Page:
Whether you have tried food on a plane yourself or just heard stories, the truth is that food does taste bad, or at least worse, when you are 30,000 feet in the air. Well, turns out it is not the food itself that is to blame, but rather your surroundings.
Explaining why airline food tastes bad points to two different phenomena. The first one is noise.
A study was performed by Cornell University where scientists had a group of people test different types of food and report on the flavors they detected. In the first round, participants ate under silent conditions. The second time, they ate with headphones on which simulated the loud sound of aircraft engines, about 85 decibels in volume (similar to the noise level of a lawnmower or vacuum cleaner).
The people reported that when they ate under noisy conditions, they noticed a decrease in the detection of sweet, sugary flavors. Not only that, but they also noticed an increase in umami, the savory taste you get from food items like soy sauce, shiitake mushrooms, and tomatoes.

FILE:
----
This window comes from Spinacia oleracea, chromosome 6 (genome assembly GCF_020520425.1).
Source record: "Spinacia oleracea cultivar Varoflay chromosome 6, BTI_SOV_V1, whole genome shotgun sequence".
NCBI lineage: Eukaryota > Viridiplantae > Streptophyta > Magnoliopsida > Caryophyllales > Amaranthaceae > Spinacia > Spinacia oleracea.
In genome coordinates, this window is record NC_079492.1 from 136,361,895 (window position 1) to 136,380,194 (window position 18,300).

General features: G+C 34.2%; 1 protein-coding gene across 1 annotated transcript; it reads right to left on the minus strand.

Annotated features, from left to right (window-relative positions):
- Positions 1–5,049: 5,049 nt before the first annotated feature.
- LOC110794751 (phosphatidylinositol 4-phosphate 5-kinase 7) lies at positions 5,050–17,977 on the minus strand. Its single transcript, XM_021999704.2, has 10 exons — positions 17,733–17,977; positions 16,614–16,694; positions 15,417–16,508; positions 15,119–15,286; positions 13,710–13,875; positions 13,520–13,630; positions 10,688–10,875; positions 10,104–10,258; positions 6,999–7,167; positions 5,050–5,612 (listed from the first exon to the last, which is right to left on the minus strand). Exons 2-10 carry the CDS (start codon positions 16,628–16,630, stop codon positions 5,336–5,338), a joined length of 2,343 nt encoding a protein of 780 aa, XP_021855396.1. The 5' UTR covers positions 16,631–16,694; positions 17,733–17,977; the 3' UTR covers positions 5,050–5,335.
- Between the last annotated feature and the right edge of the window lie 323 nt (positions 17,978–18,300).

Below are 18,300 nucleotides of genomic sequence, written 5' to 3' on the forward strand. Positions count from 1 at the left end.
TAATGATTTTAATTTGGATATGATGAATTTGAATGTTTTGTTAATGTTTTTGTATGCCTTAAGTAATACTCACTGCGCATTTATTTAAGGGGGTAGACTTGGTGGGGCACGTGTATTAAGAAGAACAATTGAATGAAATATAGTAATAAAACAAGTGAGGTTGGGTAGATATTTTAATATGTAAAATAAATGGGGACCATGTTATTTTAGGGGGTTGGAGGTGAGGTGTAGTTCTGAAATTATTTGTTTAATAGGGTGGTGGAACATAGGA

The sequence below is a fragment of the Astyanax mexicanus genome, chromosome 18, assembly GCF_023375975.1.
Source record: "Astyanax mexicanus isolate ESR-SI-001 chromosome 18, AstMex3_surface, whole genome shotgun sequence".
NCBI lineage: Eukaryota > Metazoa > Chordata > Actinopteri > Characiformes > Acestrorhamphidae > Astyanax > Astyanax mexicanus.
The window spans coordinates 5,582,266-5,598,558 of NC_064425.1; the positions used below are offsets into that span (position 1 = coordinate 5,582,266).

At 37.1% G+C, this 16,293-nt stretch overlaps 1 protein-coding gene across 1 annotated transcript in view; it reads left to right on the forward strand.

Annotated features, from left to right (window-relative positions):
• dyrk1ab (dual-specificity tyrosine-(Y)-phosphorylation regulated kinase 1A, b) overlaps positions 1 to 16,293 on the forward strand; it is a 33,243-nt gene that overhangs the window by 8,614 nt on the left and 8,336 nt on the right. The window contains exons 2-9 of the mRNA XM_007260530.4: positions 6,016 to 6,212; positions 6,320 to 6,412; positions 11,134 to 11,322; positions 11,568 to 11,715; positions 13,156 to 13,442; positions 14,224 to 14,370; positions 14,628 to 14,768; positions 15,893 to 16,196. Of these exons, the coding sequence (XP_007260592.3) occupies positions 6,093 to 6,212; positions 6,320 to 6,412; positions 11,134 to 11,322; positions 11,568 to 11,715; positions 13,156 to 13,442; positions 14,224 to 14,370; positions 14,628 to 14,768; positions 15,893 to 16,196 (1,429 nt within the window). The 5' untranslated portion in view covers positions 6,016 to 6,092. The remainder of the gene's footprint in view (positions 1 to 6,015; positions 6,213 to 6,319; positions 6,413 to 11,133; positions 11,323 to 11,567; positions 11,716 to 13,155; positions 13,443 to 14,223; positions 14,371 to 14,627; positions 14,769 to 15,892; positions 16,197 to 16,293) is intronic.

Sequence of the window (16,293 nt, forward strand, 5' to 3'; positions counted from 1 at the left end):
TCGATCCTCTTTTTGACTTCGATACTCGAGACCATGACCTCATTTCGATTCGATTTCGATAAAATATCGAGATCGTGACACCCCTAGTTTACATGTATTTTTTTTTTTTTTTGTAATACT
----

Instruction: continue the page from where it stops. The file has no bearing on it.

The second factor affecting taste is the atmosphere of the airplane cabin. We use tastebuds in our mouth to taste, but a large fraction (80–90%) of our flavor sensations actually come from smell.
This is something you can test yourself. Pinch your nose while tasting something and you will see how bland it is. Open your nose midway through chewing and you’ll feel a rush of flavors return.
Inside an airplane cabin, the air can be quite dry. This can dry up the mucus in your nose which reduces the efficacy of odor receptors. With a lack of feedback from your nasal passages, food can also taste more bland than under typical circumstances.
Airline food makers are aware of these effects and adjust their servings to be more palatable to consumers, but they can only do so much without making foods terribly unhealthy by loading them with salt and sugar. Ultimately, it’s just something we have to deal with when we travel, but at least you don’t necessarily have to blame the food!